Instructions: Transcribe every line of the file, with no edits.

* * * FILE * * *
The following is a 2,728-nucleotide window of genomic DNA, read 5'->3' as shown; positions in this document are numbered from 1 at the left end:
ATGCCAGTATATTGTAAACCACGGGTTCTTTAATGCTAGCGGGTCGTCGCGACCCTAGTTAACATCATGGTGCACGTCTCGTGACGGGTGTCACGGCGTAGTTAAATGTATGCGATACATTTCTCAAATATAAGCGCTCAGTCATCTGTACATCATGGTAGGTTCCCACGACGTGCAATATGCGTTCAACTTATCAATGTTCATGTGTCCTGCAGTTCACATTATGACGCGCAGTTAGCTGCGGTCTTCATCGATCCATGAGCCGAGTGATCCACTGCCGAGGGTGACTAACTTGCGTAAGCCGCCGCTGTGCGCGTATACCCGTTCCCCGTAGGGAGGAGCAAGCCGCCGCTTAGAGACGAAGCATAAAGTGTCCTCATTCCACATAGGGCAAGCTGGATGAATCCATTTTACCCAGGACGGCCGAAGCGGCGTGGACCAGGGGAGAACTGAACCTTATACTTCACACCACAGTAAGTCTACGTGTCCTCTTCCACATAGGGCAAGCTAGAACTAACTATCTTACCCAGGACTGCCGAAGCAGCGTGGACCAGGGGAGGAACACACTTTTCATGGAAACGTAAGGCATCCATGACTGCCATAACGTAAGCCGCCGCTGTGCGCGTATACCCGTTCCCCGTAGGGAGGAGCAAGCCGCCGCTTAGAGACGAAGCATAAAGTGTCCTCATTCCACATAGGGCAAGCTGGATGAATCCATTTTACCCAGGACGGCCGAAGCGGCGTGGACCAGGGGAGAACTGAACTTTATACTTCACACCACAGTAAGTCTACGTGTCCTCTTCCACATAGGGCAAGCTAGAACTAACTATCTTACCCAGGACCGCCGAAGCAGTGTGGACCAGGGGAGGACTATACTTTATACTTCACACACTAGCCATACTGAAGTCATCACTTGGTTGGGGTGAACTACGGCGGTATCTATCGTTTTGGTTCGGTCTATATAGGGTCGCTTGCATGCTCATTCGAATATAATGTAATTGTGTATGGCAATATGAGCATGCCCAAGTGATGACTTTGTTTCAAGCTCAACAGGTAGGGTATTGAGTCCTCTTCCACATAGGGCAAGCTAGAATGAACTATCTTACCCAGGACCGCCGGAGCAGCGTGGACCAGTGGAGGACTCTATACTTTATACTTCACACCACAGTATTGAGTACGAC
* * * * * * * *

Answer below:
The following is a 2,728-nucleotide window of genomic DNA, read 5'->3' as shown; positions in this document are numbered from 1 at the left end:
ATGCCAGTATATTGTAAACCACGGGTTCTTTAATGCTAGCGGGTCGTCGCGACCCTAGTTAACATCATGGTGCACGTCTCGTGACGGGTGTCACGGCGTAGTTAAATGTATGCGATACATTTCTCAAATATAAGCGCTCAGTCATCTGTACATCATGGTAGGTTCCCACGACGTGCAATATGCGTTCAACTTATCAATGTTCATGTGTCCTGCAGTTCACATTATGACGCGCAGTTAGCTGCGGTCTTCATCGATCCATGAGCCGAGTGATCCACTGCCGAGGGTGACTAACTTGCGTAAGCCGCCGCTGTGCGCGTATACCCGTTCCCCGTAGGGAGGAGCAAGCCGCCGCTTAGAGACGAAGCATAAAGTGTCCTCATTCCACATAGGGCAAGCTGGATGAATCCATTTTACCCAGGACGGCCGAAGCGGCGTGGACCAGGGGAGAACTGAACCTTATACTTCACACCACAGTAAGTCTACGTGTCCTCTTCCACATAGGGCAAGCTAGAACTAACTATCTTACCCAGGACTGCCGAAGCAGCGTGGACCAGGGGAGGAACACACTTTTCATGGAAACGTAAGGCATCCATGACTGCCATAACGTAAGCCGCCGCTGTGCGCGTATACCCGTTCCCCGTAGGGAGGAGCAAGCCGCCGCTTAGAGACGAAGCATAAAGTGTCCTCATTCCACATAGGGCAAGCTGGATGAATCCATTTTACCCAGGACGGCCGAAGCGGCGTGGACCAGGGGAGAACTGAACTTTATACTTCACACCACAGTAAGTCTACGTGTCCTCTTCCACATAGGGCAAGCTAGAACTAACTATCTTACCCAGGACCGCCGAAGCAGTGTGGACCAGGGGAGGACTATACTTTATACTTCACACACTAGCCATACTGAAGTCATCACTTGGTTGGGGTGAACTACGGCGGTATCTATCGTTTTGGTTCGGTCTATATAGGGTCGCTTGCATGCTCATTCGAATATAATGTAATTGTGTATGGCAATATGAGCATGCCCAAGTGATGACTTTGTTTCAAGCTCAACAGGTAGGGTATTGAGTCCTCTTCCACATAGGGCAAGCTAGAATGAACTATCTTACCCAGGACCGCCGGAGCAGCGTGGACCAGTGGAGGACTCTATACTTTATACTTCACACCACAGTATTGAGTACGAC